- Abortion doulas provide emotional support to women who choose to terminate their pregnancies.
An antepartum doula can play a valuable role in helping you stay calm and relaxed while on bed rest if your pregnancy is high-risk. Bed rest can feel isolating and nerve-wracking, which is why having someone with you can help you feel less lonely and more supported.
In addition to providing emotional support, antepartum doulas may also help you with light household chores, like laundry and doing the dishes so that you can focus on getting rest.
A postpartum doula helps new mothers and their families transition to parenthood and learn how to care for their newborn. They provide information and support to new mothers around things like infant feeding or breastfeeding support, light housekeeping and errands, and assist with newborn care like diapering and baby soothing.
Postpartum doulas also provide emotional support to help women get through the baby blues and manage postpartum anxiety. Depending on the services your postpartum doula offers, they may see you for a few days after childbirth, up to a few weeks.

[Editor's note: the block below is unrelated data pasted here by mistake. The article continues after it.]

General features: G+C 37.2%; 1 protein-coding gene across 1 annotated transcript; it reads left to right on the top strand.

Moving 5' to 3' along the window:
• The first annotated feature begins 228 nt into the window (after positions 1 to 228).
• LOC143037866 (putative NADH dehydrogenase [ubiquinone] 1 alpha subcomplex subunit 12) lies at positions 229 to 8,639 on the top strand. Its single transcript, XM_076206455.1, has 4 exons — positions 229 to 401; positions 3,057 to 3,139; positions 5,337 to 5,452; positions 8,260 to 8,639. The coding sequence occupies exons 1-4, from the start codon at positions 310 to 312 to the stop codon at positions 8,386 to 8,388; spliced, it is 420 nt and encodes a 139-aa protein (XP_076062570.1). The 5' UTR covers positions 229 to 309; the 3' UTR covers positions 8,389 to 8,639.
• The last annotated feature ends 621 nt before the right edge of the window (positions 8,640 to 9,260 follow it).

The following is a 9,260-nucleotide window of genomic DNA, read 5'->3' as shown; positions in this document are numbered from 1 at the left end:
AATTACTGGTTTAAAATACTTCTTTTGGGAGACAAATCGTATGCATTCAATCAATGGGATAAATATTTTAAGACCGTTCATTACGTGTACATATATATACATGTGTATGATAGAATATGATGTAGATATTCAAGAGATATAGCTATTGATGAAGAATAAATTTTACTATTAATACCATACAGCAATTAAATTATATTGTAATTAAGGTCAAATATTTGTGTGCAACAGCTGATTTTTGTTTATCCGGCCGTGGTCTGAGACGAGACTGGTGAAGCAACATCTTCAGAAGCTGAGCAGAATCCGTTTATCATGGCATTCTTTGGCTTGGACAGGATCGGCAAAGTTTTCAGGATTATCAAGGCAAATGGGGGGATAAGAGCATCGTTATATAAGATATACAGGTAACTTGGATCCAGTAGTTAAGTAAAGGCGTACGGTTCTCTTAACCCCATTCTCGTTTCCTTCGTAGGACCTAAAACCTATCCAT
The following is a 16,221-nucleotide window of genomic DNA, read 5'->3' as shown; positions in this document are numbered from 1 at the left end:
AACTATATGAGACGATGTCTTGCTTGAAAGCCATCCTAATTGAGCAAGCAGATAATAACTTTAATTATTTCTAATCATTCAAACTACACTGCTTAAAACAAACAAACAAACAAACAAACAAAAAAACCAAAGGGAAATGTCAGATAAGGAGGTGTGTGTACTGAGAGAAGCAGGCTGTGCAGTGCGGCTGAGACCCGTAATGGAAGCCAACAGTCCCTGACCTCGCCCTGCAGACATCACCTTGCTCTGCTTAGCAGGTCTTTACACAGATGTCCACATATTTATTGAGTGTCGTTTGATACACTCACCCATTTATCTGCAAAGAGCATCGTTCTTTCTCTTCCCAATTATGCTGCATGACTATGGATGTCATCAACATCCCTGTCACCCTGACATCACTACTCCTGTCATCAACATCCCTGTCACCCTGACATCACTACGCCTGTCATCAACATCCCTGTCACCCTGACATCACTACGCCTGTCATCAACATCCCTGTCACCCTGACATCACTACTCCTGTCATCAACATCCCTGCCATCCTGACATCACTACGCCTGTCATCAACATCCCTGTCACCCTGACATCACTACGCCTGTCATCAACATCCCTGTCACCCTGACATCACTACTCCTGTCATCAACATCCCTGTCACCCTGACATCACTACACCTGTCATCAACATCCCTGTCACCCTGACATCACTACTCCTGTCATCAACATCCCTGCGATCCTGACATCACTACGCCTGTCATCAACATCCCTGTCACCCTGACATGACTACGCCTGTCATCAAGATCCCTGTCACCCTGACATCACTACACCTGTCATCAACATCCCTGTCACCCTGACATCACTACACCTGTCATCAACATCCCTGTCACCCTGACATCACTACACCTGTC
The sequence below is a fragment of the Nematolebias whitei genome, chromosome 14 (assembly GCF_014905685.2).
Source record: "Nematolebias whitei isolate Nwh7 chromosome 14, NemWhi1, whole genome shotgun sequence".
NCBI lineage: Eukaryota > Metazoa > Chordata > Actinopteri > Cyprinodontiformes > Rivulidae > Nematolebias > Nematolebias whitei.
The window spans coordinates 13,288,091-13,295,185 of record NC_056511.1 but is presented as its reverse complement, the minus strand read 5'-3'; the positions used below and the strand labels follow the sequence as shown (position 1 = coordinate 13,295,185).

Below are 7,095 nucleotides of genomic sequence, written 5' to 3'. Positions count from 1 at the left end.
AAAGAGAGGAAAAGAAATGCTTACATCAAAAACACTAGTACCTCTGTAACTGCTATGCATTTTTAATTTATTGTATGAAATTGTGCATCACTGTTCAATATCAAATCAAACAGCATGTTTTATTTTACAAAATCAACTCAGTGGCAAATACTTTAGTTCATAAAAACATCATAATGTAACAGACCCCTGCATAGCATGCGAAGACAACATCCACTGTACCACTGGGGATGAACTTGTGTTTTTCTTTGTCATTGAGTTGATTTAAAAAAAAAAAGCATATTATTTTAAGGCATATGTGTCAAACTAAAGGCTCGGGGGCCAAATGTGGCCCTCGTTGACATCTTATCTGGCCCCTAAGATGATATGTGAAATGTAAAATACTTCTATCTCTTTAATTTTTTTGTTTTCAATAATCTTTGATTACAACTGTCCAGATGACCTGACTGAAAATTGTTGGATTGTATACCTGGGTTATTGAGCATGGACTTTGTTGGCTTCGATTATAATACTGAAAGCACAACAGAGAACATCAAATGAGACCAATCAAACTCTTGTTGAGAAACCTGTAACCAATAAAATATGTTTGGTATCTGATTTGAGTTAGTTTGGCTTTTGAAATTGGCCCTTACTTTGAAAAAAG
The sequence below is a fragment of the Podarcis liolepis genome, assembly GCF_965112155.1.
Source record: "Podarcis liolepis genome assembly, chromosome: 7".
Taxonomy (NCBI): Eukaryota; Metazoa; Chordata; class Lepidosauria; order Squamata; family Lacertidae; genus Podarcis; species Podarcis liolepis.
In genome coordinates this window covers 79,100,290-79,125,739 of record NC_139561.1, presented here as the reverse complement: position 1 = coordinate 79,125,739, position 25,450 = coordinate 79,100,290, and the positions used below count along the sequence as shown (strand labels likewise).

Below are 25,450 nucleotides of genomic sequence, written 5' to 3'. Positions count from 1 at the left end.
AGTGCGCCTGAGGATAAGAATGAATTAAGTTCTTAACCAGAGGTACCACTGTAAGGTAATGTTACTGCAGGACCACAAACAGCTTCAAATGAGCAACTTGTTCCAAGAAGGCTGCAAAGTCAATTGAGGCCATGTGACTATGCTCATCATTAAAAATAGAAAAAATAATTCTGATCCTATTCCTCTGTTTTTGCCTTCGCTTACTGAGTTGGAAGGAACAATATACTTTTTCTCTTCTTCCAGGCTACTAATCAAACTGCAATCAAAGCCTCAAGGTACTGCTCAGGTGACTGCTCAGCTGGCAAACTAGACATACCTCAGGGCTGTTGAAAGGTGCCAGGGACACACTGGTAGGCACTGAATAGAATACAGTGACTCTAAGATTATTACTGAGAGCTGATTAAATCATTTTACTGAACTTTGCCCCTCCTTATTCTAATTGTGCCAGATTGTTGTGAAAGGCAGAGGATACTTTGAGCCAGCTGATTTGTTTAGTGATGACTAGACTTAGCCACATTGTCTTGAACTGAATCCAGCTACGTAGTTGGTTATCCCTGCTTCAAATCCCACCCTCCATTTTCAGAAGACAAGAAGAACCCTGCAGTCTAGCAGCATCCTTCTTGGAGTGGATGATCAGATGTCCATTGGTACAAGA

Postpartum doulas are essentially there to help new moms with their non-medical needs so they can be the best mother to their child. They may also refer you to medical care resources if you are in need.
In cases where a pregnant woman decides to have an abortion, abortion doulas can help provide information, comfort and support.
Abortion doulas typically work in abortion clinics as a free resource to women who are terminating their pregnancy. Abortion doulas offer support before the procedure; listening to the woman’s concerns, feelings or fears, and providing emotional support.
Abortion doulas can also be present with a woman during the procedure; to hold her hand or calm her nerves, and after the procedure to make sure she has the support she needs to go home.
How to find a doula
As the role and value of a doula become more widely known, demand for their services is increasing. To find a doula in your area, you may try:
- Asking friends, family members, or motherhood support groups for referrals and recommendations.
- Checking your local area for doula associations or doula registries.
- Speaking with your doctor, nurse or midwife who may refer you to one.
Be sure to meet with the doula beforehand to make sure you feel comfortable with them. Because doulas provide emotional support, you want to be able to trust your doula and feel like they are a good fit for your needs. Don’t be afraid to ask a lot of questions and meet with several different doulas to choose the one who is right for you.